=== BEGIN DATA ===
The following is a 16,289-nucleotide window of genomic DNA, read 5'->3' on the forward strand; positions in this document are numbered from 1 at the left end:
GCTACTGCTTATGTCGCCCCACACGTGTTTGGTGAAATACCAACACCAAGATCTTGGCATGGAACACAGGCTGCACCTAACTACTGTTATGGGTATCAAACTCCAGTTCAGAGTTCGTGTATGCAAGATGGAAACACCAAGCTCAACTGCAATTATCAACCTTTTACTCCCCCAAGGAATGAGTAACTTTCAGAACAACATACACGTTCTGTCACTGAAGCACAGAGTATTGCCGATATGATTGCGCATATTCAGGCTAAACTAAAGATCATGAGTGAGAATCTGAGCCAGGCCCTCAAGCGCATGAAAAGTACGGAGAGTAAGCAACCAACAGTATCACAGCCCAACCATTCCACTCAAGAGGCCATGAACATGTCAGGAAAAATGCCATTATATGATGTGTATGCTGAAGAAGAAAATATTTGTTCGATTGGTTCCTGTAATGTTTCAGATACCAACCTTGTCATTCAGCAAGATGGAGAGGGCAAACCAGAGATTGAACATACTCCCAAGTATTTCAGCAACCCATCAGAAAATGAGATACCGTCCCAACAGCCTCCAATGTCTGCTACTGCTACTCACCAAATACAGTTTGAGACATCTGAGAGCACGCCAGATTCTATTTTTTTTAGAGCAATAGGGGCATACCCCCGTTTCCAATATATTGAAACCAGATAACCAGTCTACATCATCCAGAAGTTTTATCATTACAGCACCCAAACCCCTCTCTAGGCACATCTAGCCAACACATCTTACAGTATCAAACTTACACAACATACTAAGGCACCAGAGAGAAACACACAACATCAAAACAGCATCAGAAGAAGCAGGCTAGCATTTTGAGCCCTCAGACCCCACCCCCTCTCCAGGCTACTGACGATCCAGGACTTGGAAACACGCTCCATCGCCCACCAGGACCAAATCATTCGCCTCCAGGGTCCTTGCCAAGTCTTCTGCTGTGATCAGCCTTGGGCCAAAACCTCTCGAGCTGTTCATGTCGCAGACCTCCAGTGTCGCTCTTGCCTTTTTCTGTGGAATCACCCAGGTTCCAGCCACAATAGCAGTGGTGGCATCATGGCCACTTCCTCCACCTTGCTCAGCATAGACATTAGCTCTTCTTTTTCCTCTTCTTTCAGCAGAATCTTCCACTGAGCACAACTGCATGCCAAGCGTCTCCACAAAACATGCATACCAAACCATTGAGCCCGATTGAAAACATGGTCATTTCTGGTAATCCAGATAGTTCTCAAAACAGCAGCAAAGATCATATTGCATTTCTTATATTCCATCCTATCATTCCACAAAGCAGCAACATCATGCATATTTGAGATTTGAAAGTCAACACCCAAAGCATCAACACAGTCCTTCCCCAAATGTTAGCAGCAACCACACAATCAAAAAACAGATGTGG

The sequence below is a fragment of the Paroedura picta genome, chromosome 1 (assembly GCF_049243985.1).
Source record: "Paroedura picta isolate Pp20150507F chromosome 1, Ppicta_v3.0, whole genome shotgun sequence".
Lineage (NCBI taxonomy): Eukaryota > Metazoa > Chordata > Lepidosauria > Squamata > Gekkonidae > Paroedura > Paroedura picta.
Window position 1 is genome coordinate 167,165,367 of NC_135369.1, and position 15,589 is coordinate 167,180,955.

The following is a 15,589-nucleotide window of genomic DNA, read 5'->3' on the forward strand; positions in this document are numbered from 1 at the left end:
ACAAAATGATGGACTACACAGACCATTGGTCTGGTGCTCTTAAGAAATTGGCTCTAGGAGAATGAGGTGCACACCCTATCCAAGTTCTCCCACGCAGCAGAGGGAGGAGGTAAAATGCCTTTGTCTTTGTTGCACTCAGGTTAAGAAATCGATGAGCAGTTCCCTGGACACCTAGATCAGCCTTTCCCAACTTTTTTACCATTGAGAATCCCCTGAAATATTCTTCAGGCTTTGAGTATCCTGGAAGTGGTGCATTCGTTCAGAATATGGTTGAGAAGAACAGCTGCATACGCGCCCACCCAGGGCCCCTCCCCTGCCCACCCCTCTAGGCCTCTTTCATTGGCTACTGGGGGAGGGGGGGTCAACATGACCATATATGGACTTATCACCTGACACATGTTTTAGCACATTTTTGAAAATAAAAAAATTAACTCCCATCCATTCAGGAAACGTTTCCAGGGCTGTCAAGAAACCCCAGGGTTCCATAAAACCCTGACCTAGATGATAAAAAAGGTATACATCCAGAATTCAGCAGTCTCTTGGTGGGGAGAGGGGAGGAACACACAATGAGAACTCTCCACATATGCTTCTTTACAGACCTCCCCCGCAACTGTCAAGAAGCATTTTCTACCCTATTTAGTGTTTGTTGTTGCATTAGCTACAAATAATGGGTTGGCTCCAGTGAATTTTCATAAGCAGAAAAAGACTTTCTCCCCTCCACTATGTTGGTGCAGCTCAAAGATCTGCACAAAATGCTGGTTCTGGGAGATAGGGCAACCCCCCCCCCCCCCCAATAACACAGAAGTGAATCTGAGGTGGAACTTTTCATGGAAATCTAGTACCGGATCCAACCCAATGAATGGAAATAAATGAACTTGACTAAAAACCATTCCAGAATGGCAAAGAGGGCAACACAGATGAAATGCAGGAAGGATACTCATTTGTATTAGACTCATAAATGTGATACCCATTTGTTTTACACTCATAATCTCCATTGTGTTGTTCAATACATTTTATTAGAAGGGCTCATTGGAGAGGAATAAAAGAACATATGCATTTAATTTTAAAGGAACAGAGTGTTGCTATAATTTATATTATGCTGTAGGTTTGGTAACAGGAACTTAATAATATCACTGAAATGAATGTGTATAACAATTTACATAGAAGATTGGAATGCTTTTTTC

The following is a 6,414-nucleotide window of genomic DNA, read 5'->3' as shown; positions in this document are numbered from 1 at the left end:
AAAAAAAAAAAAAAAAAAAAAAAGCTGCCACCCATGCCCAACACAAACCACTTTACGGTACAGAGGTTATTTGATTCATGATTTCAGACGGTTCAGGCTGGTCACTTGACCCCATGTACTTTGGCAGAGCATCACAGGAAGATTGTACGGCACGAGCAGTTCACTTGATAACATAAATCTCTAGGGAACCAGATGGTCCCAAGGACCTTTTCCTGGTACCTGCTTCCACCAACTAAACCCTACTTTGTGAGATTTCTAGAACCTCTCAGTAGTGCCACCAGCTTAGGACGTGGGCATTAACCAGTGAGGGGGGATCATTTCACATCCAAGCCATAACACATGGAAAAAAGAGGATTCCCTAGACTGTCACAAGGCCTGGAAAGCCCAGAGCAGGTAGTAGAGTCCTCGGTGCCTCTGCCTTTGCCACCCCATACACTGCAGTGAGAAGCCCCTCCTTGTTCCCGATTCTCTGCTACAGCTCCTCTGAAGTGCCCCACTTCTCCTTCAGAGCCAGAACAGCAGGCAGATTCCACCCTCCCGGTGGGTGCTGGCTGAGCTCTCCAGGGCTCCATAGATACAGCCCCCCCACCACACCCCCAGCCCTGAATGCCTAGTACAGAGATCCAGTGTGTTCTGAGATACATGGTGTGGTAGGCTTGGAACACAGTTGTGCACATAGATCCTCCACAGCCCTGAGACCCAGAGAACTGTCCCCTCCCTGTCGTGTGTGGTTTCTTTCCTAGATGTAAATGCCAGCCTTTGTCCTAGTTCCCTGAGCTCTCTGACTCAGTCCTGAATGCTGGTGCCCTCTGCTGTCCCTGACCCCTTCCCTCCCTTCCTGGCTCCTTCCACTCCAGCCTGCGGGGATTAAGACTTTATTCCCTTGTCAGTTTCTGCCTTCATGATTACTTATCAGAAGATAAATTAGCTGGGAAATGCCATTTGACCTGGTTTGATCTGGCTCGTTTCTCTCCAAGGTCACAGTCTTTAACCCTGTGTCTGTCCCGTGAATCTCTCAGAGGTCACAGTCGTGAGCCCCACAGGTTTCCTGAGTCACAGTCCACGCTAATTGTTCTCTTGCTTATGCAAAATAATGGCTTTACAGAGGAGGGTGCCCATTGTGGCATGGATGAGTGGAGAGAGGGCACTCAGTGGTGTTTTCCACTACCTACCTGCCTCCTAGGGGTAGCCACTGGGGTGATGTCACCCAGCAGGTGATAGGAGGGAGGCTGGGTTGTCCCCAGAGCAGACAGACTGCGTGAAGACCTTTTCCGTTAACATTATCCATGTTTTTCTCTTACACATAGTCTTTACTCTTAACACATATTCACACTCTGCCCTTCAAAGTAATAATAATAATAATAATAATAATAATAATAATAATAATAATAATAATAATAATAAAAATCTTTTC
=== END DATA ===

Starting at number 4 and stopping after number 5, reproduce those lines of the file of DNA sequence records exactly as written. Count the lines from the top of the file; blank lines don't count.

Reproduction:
Source record: "Paroedura picta isolate Pp20150507F chromosome 1, Ppicta_v3.0, whole genome shotgun sequence".
Lineage (NCBI taxonomy): Eukaryota > Metazoa > Chordata > Lepidosauria > Squamata > Gekkonidae > Paroedura > Paroedura picta.